Egypt is a country that many women feel apprehensive about travelling to. But Egypt shouldn’t be feared; rather, it should be embraced and explored with an open mind. It is definitely a male dominated country, but during my visit I didn’t experience any problematic sexism. Every country has its good and bad aspects, so just enjoy the opportunity to travel to this amazing country. Here are a few places that female travelers in Egypt shouldn’t miss.
Cairo is the capital city and heart of Egypt. It is where you can find the Great Pyramids and hidden souks, waiting to be explored. Don’t let the constant busy-ness of the city deter you from spending some time here, visiting the museums and exploring the everyday street happenings.
In Cairo, female tourists don’t need to dress in niqab or hijabs, as not even all of Egyptian women wear them. Skirts, shorts, jeans, and tank tops are all appropriate.
Great Pyramids of Giza
The reason I went to Egypt was to see the Great Pyramids, as I had always dreamed of seeing them. They are on the outskirts of Cairo. Going with a tour guide is the best way of having a carefree time at the pyramids, otherwise prices are expensive and you will be hassled a lot. A bonus of having a tour guide is that you will learn so much more about the place and its history.
The Egyptian Museum in Cairo contains the largest collection of Ancient Egyptian antiques: over 100,000 pieces to get lost among. Travel back to the time when Pharaohs ruled Egypt. It would actually take months to go through the entire museum. If you are feeling overwhelmed, go with a tour guide and they will show you the most fascinating and important pieces, telling you the stories behind them.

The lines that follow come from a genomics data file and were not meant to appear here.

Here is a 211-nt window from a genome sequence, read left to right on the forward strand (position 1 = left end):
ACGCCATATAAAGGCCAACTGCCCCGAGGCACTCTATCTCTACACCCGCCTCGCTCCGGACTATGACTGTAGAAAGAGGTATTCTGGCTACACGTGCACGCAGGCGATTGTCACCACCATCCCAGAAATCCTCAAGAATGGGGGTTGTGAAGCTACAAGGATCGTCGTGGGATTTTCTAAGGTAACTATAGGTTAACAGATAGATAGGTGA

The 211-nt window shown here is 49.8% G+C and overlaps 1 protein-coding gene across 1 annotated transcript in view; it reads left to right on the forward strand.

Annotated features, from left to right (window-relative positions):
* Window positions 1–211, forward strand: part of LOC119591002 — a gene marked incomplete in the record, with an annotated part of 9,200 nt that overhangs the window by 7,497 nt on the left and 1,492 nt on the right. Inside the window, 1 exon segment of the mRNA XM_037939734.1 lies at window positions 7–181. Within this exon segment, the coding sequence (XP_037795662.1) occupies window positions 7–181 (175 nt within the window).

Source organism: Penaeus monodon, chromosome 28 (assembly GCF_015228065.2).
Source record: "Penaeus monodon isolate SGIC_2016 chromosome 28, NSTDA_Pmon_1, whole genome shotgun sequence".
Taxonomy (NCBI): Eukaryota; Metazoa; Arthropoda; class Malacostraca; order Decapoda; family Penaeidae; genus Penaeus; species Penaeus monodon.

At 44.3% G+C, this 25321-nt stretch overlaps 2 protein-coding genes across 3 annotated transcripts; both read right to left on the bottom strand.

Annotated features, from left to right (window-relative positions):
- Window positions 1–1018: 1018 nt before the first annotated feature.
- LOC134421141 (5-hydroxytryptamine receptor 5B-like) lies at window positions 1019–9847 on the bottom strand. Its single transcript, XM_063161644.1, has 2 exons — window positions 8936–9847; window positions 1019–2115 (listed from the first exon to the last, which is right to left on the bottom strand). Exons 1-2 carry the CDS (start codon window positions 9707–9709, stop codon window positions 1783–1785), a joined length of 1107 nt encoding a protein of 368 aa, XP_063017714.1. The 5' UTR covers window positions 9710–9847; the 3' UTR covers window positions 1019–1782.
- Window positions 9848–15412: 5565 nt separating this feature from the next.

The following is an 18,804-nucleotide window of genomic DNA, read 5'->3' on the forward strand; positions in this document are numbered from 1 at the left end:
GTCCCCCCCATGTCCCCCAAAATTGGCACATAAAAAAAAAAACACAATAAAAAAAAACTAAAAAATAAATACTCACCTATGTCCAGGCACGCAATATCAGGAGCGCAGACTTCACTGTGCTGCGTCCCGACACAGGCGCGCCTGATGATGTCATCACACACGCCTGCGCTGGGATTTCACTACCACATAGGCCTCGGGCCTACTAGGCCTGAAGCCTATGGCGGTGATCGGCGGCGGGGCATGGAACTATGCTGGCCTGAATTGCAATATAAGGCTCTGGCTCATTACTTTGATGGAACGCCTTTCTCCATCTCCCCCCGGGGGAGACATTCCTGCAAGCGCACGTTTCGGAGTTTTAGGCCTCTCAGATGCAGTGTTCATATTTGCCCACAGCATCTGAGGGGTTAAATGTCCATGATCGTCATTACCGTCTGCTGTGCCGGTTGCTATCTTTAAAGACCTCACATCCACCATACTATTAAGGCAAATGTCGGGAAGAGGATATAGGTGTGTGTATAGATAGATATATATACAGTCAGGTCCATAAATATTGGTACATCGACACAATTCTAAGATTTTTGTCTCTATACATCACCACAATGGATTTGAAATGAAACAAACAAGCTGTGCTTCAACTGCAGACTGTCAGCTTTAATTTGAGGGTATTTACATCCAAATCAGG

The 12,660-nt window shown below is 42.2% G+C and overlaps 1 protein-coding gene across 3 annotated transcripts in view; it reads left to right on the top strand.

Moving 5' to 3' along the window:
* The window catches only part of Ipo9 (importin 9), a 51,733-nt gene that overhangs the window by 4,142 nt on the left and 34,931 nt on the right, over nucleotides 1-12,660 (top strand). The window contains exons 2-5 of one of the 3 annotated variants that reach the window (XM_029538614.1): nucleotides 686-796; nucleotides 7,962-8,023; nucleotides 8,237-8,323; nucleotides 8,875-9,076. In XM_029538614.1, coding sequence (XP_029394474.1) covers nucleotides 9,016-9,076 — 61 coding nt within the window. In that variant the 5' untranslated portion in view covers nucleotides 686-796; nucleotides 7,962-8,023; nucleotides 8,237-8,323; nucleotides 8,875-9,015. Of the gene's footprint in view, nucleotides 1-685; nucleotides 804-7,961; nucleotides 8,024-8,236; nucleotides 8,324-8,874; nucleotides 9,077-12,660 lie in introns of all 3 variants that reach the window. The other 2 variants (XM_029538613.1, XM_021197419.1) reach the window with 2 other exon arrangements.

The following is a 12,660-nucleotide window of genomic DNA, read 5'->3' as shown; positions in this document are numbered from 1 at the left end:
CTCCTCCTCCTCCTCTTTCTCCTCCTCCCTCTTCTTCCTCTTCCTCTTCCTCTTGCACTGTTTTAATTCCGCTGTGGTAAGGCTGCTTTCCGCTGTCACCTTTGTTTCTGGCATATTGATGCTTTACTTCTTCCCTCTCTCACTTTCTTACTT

A little piece of tropical bliss along the Nile River, Luxor is full of resorts, Faluka boat rides, souks and mosques. This beautiful place is a perfect escape from the crowds, so relax by a pool and even sip on a few cocktails. Stay at a resort overlooking the Nile River, for a chance to dip your toes into the longest river in the world.
Valley of the Kings
Step back thousands of years to where the great leaders of Egypt rest today. Here you will find Pharaohs such as Tuthmosis, the many Rameses and of course King Tutankhamun. I was speechless when I walked into King Tut’s tomb and saw him resting in a glass box. I stood there for half an hour, observing every detail. It was good timing, because as of early June 2017 they will be closing King Tut’s tomb off and only allowing visitors to see a replica, not the real boy king. Just like the Great Pyramids of Giza, going with a tour guide is also appropriate when visiting the Valley of the Kings.